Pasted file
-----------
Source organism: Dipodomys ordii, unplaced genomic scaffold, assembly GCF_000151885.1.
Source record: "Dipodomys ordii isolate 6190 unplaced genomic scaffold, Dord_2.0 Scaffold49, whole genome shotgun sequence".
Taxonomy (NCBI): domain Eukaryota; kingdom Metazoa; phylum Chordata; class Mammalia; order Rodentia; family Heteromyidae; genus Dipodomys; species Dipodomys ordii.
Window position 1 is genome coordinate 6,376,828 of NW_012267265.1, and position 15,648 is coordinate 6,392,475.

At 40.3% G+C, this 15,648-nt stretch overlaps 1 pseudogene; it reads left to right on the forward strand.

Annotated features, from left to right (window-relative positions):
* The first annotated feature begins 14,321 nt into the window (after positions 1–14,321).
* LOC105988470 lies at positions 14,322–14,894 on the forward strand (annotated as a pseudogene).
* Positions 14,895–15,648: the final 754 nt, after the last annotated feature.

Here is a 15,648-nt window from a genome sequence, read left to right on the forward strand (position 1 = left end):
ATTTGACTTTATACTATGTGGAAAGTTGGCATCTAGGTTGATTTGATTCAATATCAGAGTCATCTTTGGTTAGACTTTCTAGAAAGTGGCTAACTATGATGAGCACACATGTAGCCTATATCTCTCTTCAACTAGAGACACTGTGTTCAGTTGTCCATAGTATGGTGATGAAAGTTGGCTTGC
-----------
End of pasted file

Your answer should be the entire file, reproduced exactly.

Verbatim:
Source organism: Dipodomys ordii, unplaced genomic scaffold, assembly GCF_000151885.1.
Source record: "Dipodomys ordii isolate 6190 unplaced genomic scaffold, Dord_2.0 Scaffold49, whole genome shotgun sequence".
Taxonomy (NCBI): domain Eukaryota; kingdom Metazoa; phylum Chordata; class Mammalia; order Rodentia; family Heteromyidae; genus Dipodomys; species Dipodomys ordii.
Window position 1 is genome coordinate 6,376,828 of NW_012267265.1, and position 15,648 is coordinate 6,392,475.

At 40.3% G+C, this 15,648-nt stretch overlaps 1 pseudogene; it reads left to right on the forward strand.

Annotated features, from left to right (window-relative positions):
* The first annotated feature begins 14,321 nt into the window (after positions 1–14,321).
* LOC105988470 lies at positions 14,322–14,894 on the forward strand (annotated as a pseudogene).
* Positions 14,895–15,648: the final 754 nt, after the last annotated feature.

Here is a 15,648-nt window from a genome sequence, read left to right on the forward strand (position 1 = left end):
ATTTGACTTTATACTATGTGGAAAGTTGGCATCTAGGTTGATTTGATTCAATATCAGAGTCATCTTTGGTTAGACTTTCTAGAAAGTGGCTAACTATGATGAGCACACATGTAGCCTATATCTCTCTTCAACTAGAGACACTGTGTTCAGTTGTCCATAGTATGGTGATGAAAGTTGGCTTGC